The best of EcoWatch, right in your inbox. Sign up for our email newsletter!
Black Sea's Stunning Plankton Bloom Can Be Seen From Space
The turquoise swirls of the Black Sea's phytoplankton bloom can be seen all the way from space in a new image released by the Moderate Resolution Imaging Spectroradiometer (MODIS) on NASA's Aqua satellite.
"The May ramp-up in reflectivity in the Black Sea, with peak brightness in June, seems consistent with results from other years," said NASA's Goddard Space Flight Center ocean scientist Norman Kuring.
The May 29 image shown above is a mosaic comprised of multiple satellite passes over the region.
Kuring, who does not study this area, noted that this year's bloom is one of the brightest since 2012.
According to NASA, the bright, milky swirls are caused by coccolithophores, a phytoplankton commonly found in the Black Sea. These microscopic plankton are plated with white calcium carbonate, and when aggregated in large numbers, these reflective plates are easily spotted from space.
Phytoplankton are microscopic marine organisms and an important food source for a wide range of sea creatures such as whales, shrimp, snails and jellyfish.
Phytoplankton make their own food from sunlight and dissolved nutrients but if too many nutrients are available, they can grow out of control and form harmful algal blooms. These blooms can lead to eutrophication—or dead zones—where low oxygen is lethal to marine life.
EcoWatch Daily Newsletter
Respecting scientists has never been a priority for the Trump Administration. Now, a new investigation from The Guardian revealed that Department of the Interior political appointees sought to play up carbon emissions from California's wildfires while hiding emissions from fossil fuels as a way to encourage more logging in the national forests controlled by the Interior department.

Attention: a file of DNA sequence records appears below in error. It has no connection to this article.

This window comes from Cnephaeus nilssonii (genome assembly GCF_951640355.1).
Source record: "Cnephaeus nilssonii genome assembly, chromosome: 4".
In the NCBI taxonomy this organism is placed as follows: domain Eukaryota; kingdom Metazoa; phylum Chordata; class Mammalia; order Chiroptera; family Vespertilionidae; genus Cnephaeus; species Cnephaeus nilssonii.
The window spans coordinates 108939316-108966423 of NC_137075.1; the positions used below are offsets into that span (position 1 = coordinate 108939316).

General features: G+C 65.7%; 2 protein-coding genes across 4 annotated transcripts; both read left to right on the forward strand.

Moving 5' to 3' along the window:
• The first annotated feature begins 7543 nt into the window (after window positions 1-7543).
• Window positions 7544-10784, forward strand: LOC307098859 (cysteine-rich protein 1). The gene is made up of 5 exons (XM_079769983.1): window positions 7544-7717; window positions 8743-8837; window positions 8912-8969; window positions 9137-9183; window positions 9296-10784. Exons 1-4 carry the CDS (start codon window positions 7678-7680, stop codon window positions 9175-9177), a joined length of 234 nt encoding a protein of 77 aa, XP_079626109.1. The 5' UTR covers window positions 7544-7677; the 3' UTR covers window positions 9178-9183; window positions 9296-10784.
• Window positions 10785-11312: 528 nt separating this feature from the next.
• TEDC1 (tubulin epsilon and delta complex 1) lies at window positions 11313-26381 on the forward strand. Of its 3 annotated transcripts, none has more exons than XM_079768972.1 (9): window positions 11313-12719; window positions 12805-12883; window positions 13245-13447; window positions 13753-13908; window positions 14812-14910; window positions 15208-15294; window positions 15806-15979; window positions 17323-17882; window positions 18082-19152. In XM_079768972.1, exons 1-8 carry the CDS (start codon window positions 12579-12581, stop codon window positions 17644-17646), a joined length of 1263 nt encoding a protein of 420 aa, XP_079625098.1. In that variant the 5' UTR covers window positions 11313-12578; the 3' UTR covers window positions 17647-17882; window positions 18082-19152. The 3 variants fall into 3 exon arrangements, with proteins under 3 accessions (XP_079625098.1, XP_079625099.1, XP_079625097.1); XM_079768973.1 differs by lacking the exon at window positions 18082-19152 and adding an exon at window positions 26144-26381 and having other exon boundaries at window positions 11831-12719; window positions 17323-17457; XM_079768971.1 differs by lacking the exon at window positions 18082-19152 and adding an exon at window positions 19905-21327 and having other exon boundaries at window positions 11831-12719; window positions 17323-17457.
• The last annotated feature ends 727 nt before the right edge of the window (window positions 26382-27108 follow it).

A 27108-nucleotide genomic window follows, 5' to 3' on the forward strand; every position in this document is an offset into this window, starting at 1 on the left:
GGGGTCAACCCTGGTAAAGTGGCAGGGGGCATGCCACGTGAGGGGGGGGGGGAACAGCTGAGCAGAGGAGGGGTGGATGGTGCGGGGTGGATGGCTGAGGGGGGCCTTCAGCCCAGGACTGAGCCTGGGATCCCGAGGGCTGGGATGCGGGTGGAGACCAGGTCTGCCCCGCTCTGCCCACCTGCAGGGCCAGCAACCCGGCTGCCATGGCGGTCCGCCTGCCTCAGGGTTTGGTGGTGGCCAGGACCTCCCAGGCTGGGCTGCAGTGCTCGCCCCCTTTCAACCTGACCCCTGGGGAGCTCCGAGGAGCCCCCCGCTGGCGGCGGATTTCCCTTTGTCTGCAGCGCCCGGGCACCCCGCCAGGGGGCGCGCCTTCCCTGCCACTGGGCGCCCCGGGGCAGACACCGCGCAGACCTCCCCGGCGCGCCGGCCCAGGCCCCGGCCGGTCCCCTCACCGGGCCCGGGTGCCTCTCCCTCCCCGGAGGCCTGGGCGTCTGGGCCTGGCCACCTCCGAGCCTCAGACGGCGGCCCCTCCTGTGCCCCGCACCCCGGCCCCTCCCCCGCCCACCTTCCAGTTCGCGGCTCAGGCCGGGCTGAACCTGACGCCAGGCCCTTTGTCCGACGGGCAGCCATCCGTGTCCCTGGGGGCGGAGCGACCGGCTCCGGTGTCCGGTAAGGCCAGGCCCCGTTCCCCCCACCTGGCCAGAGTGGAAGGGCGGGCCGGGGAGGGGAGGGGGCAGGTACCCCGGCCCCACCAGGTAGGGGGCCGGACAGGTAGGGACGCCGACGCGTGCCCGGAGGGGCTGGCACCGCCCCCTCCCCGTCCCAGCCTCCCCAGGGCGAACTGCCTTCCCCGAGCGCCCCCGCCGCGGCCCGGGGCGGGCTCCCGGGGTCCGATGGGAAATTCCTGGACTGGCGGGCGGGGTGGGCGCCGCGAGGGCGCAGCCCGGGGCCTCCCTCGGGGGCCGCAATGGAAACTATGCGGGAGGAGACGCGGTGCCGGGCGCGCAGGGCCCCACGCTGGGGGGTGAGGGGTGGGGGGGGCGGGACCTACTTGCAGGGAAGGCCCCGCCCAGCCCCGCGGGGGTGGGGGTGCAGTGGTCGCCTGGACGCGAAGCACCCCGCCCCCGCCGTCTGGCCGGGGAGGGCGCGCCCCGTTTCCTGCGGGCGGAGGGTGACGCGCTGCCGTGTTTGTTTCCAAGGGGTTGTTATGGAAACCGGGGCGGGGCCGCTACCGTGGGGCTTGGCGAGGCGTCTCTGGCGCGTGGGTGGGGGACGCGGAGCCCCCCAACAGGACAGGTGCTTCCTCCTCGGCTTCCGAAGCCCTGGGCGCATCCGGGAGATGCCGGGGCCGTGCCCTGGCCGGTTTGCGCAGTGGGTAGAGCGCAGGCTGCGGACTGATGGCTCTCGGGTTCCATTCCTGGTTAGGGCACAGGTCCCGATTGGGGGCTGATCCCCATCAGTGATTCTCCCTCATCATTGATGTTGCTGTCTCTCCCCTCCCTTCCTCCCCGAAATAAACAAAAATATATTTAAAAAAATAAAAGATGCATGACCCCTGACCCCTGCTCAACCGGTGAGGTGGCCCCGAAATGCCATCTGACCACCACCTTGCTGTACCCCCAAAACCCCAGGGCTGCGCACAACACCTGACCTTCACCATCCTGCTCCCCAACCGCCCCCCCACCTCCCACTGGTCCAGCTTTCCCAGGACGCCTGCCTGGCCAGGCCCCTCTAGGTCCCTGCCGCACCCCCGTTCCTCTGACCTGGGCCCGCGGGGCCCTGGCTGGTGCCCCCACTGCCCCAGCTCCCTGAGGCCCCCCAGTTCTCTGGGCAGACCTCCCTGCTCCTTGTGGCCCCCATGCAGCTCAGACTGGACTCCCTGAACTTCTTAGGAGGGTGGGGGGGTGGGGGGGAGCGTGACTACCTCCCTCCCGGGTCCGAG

Killer hurricanes, devastating wildfires, melting glaciers, and sunny-day flooding in more and more coastal areas around the world have birthed a fatalistic view cleverly dubbed by Mary Annaïse Heglar of the Natural Resources Defense Council as "de-nihilism." One manifestation: An increasing number of people appear to have grown doubtful about the possibility of staving-off climate disaster. However, a new interactive tool from a climate think tank and MIT Sloan shows that humanity could still meet the goals of the Paris agreement and limit global warming.
Burrowing owls, which make their homes in small holes in the ground, are having a rough time in Florida. That's why Marco Island on the Gulf Coast passed a resolution to pay residents $250 to start an owl burrow in their front yard, as the Marco Eagle reported.
Hundreds of Amazon workers publicly criticized the company's climate policies Sunday, showing open defiance of the company following its threats earlier this month to fire workers who speak out on climate change.
East Africa is facing its worst locust infestation in decades, and the climate crisis is partly to blame.